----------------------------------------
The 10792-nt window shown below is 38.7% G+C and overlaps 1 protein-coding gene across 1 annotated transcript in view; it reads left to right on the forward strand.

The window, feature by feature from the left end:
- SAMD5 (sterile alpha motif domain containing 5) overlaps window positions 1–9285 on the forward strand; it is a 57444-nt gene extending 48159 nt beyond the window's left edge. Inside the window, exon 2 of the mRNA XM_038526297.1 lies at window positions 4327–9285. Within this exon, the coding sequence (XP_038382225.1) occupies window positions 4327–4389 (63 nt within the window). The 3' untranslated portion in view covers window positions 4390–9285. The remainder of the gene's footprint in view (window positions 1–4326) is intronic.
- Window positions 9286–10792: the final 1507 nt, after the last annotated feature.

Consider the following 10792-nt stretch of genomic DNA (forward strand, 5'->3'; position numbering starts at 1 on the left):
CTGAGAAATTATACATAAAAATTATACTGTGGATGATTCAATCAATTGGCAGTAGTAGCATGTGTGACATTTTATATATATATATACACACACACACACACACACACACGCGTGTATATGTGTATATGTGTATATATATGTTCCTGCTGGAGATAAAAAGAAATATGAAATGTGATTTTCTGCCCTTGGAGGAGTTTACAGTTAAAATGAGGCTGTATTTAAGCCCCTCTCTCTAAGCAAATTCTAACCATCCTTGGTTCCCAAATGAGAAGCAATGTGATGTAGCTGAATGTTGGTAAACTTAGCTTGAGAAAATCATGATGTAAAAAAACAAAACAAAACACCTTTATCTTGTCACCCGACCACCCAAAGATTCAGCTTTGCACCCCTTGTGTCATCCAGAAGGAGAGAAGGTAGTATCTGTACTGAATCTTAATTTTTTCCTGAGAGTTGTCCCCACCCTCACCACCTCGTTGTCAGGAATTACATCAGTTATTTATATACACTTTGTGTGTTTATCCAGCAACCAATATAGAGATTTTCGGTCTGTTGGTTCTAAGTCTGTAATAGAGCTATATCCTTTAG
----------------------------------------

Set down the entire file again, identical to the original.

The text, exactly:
The 10792-nt window shown below is 38.7% G+C and overlaps 1 protein-coding gene across 1 annotated transcript in view; it reads left to right on the forward strand.

The window, feature by feature from the left end:
- SAMD5 (sterile alpha motif domain containing 5) overlaps window positions 1–9285 on the forward strand; it is a 57444-nt gene extending 48159 nt beyond the window's left edge. Inside the window, exon 2 of the mRNA XM_038526297.1 lies at window positions 4327–9285. Within this exon, the coding sequence (XP_038382225.1) occupies window positions 4327–4389 (63 nt within the window). The 3' untranslated portion in view covers window positions 4390–9285. The remainder of the gene's footprint in view (window positions 1–4326) is intronic.
- Window positions 9286–10792: the final 1507 nt, after the last annotated feature.

Consider the following 10792-nt stretch of genomic DNA (forward strand, 5'->3'; position numbering starts at 1 on the left):
CTGAGAAATTATACATAAAAATTATACTGTGGATGATTCAATCAATTGGCAGTAGTAGCATGTGTGACATTTTATATATATATATACACACACACACACACACACACACGCGTGTATATGTGTATATGTGTATATATATGTTCCTGCTGGAGATAAAAAGAAATATGAAATGTGATTTTCTGCCCTTGGAGGAGTTTACAGTTAAAATGAGGCTGTATTTAAGCCCCTCTCTCTAAGCAAATTCTAACCATCCTTGGTTCCCAAATGAGAAGCAATGTGATGTAGCTGAATGTTGGTAAACTTAGCTTGAGAAAATCATGATGTAAAAAAACAAAACAAAACACCTTTATCTTGTCACCCGACCACCCAAAGATTCAGCTTTGCACCCCTTGTGTCATCCAGAAGGAGAGAAGGTAGTATCTGTACTGAATCTTAATTTTTTCCTGAGAGTTGTCCCCACCCTCACCACCTCGTTGTCAGGAATTACATCAGTTATTTATATACACTTTGTGTGTTTATCCAGCAACCAATATAGAGATTTTCGGTCTGTTGGTTCTAAGTCTGTAATAGAGCTATATCCTTTAG